By flooding fields with water and a source of carbon like rice bran, grape pomace or molasses, Muramoto says he has seen promising results for controlling strawberry wilt and rot, decreasing synthetic fertilizer use and increasing organic yields.
He also says that new field DNA tests will make the identification of pathogens quick and easy, so farmers can figure out what they’re up against, and research into beneficial soil microbes could yield good results for organic growers.
Muramoto was recently appointed the first Organic Specialist for the UC Cooperative Extension, and says he plans to network with organic researchers across the state and provide resources for organic growers.
“The main challenge for organic growers,” Muramoto says, “although we now have more tools than before, growers have to integrate all available tools to better control soilborne pathogens.”
In 2020, new technologies are also being brought to bear on the strawberry industry. O’Donnell says the CSC is researching the effectiveness of tractor-sized vacuums to suck up lygus bugs, a common strawberry pest, and that automation is a priority.
But so far attempts to replace human labor have been unsuccessful due to the delicate nature of strawberries: robot pickers are still not sensitive enough to identify the perfect ripeness and to pick berries without damaging them.
Looking ahead to the next generation of agricultural specialists, Cabrillo College introduced a new multidisciplinary associate’s degree in Ag Tech last year, intended to prepare students for jobs in the rapidly growing sector with a combination of courses in horticulture, GIS, engineering and computer science.
Peter Shaw, the chair of the Cabrillo Horticulture department, says that fields and greenhouses are becoming increasingly sophisticated and automated, with remote sensors collecting data about environmental factors like water, temperature or the amount of nitrogen in the soil.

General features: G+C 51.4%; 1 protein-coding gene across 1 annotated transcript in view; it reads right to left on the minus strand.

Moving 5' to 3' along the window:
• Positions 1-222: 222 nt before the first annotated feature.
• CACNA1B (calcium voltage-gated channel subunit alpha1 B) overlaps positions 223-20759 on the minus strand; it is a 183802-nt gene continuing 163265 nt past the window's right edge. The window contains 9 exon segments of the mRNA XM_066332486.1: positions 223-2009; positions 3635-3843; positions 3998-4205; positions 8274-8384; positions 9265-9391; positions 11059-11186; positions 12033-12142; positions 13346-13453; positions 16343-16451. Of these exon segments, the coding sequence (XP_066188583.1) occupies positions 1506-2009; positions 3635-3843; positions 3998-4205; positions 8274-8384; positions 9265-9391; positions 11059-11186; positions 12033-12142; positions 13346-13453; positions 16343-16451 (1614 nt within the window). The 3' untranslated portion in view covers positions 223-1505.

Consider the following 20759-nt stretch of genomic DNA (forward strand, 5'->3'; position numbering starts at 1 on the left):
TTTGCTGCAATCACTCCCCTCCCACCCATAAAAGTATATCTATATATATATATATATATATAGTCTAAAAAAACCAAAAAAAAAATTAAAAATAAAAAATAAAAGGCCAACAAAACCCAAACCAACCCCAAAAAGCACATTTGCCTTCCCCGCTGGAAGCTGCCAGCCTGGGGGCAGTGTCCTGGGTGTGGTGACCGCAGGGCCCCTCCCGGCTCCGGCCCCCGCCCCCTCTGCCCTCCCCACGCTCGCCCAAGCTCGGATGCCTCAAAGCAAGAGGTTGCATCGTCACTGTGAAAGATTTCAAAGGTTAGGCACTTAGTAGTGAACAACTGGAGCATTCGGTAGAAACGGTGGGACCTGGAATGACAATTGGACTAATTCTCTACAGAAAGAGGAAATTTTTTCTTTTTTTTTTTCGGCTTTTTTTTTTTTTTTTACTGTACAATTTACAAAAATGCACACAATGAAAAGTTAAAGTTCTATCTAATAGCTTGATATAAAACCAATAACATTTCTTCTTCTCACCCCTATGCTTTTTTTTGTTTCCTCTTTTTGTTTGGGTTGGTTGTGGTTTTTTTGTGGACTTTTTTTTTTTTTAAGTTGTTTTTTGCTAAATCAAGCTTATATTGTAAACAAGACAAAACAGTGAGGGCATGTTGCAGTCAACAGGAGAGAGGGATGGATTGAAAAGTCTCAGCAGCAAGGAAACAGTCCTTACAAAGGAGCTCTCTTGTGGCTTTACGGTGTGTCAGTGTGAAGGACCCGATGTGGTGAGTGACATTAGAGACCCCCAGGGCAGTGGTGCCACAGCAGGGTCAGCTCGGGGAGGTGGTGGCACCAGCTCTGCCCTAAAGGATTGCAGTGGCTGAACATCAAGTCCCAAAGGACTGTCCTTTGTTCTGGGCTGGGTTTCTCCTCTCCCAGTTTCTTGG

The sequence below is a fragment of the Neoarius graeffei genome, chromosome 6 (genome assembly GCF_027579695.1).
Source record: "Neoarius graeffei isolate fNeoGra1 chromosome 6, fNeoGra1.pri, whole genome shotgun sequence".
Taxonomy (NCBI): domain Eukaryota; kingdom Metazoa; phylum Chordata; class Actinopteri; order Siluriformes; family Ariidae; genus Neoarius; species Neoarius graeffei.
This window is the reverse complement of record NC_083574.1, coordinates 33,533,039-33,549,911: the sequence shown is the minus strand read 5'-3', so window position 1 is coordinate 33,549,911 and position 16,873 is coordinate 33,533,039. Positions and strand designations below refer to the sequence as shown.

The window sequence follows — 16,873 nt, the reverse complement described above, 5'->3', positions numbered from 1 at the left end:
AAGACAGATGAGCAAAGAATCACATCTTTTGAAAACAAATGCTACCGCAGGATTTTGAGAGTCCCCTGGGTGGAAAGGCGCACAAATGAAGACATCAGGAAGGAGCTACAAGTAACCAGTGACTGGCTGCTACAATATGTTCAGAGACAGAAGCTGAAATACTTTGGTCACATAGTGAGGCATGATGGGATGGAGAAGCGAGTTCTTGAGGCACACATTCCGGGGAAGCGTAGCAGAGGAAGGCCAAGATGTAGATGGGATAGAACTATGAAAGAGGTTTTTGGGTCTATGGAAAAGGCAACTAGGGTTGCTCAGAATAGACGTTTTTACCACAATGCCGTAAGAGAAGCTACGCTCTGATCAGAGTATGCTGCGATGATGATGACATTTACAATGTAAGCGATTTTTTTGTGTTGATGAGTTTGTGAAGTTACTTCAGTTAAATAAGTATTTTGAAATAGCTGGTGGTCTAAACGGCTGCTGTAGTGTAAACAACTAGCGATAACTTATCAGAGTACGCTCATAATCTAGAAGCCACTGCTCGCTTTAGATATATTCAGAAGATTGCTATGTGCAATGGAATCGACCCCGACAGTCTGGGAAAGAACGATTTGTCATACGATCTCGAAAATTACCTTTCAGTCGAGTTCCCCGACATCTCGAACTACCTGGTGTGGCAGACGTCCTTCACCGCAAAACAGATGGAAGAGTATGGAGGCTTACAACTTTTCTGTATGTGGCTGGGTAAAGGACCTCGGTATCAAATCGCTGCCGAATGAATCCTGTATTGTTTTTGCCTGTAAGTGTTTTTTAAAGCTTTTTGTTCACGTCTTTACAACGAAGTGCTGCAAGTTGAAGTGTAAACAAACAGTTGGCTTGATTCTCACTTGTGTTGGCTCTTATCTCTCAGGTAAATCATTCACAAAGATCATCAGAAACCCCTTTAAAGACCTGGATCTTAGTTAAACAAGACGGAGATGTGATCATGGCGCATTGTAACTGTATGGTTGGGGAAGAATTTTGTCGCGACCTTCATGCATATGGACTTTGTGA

“The technology just seems to be exploding,” Shaw says. “It’s about maximizing yield while minimizing the amount of energy, water and fertilizers that you’re pushing through the crop, and that tends to go down the drain.”
And finally, strawberry breeders are reprioritizing and reinventing themselves.
The UC Davis Public Strawberry Breeding Program holds patents on over 30 cultivars, representing 60% of the strawberries consumed worldwide. But the program was rocked to its core over the last decade when its two head researchers, Douglas Shaw and Kirk Larson, left to pursue their work in the private sector.
They joined California Berry Cultivars, a proprietary company based in Watsonville, much in the same way as Berkeley’s strawberry breeders left for Driscoll’s 60 years earlier, bringing along the precious new cultivars they had been working on. But this time, a series of lawsuits and counter-suits followed, trying to prevent Shaw from absconding with his own work. He still works for CBC, but his prior cultivars are in legal limbo.
The new head of the Davis program, Steve Knapp, is taking it in a new direction, sequencing and studying the strawberry genome and incorporating genomic techniques in breeding new cultivars. Last summer the program released five new cultivars with an emphasis on disease resistance, minimizing inputs and maximizing yield and quality.
Guthman says that none of these solutions is surefire, but maybe some combination will keep the strawberry industry alive.
“The book suggests a fragile future, but it’s really hard to predict what that future will look like,” she says.